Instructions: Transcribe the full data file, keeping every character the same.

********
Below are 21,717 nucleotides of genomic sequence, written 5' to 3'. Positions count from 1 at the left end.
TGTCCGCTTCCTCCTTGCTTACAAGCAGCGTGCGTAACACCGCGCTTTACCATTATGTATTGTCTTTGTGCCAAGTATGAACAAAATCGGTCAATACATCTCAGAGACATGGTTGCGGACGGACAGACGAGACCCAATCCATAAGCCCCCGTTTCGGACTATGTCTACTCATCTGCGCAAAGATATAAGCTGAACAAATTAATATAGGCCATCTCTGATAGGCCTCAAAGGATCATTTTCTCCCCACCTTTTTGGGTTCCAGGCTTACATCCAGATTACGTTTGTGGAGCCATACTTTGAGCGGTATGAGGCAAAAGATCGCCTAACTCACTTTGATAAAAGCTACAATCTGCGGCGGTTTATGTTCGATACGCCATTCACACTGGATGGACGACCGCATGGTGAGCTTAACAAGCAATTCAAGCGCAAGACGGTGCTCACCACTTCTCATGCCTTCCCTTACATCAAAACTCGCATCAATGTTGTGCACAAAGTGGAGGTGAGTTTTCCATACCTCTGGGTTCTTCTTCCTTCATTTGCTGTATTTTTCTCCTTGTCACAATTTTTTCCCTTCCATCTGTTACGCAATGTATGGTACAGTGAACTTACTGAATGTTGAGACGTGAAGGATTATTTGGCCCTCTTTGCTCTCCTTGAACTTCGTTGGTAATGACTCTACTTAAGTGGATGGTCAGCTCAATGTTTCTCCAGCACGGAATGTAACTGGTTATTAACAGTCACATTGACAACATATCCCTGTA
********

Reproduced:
Below are 21,717 nucleotides of genomic sequence, written 5' to 3'. Positions count from 1 at the left end.
TGTCCGCTTCCTCCTTGCTTACAAGCAGCGTGCGTAACACCGCGCTTTACCATTATGTATTGTCTTTGTGCCAAGTATGAACAAAATCGGTCAATACATCTCAGAGACATGGTTGCGGACGGACAGACGAGACCCAATCCATAAGCCCCCGTTTCGGACTATGTCTACTCATCTGCGCAAAGATATAAGCTGAACAAATTAATATAGGCCATCTCTGATAGGCCTCAAAGGATCATTTTCTCCCCACCTTTTTGGGTTCCAGGCTTACATCCAGATTACGTTTGTGGAGCCATACTTTGAGCGGTATGAGGCAAAAGATCGCCTAACTCACTTTGATAAAAGCTACAATCTGCGGCGGTTTATGTTCGATACGCCATTCACACTGGATGGACGACCGCATGGTGAGCTTAACAAGCAATTCAAGCGCAAGACGGTGCTCACCACTTCTCATGCCTTCCCTTACATCAAAACTCGCATCAATGTTGTGCACAAAGTGGAGGTGAGTTTTCCATACCTCTGGGTTCTTCTTCCTTCATTTGCTGTATTTTTCTCCTTGTCACAATTTTTTCCCTTCCATCTGTTACGCAATGTATGGTACAGTGAACTTACTGAATGTTGAGACGTGAAGGATTATTTGGCCCTCTTTGCTCTCCTTGAACTTCGTTGGTAATGACTCTACTTAAGTGGATGGTCAGCTCAATGTTTCTCCAGCACGGAATGTAACTGGTTATTAACAGTCACATTGACAACATATCCCTGTA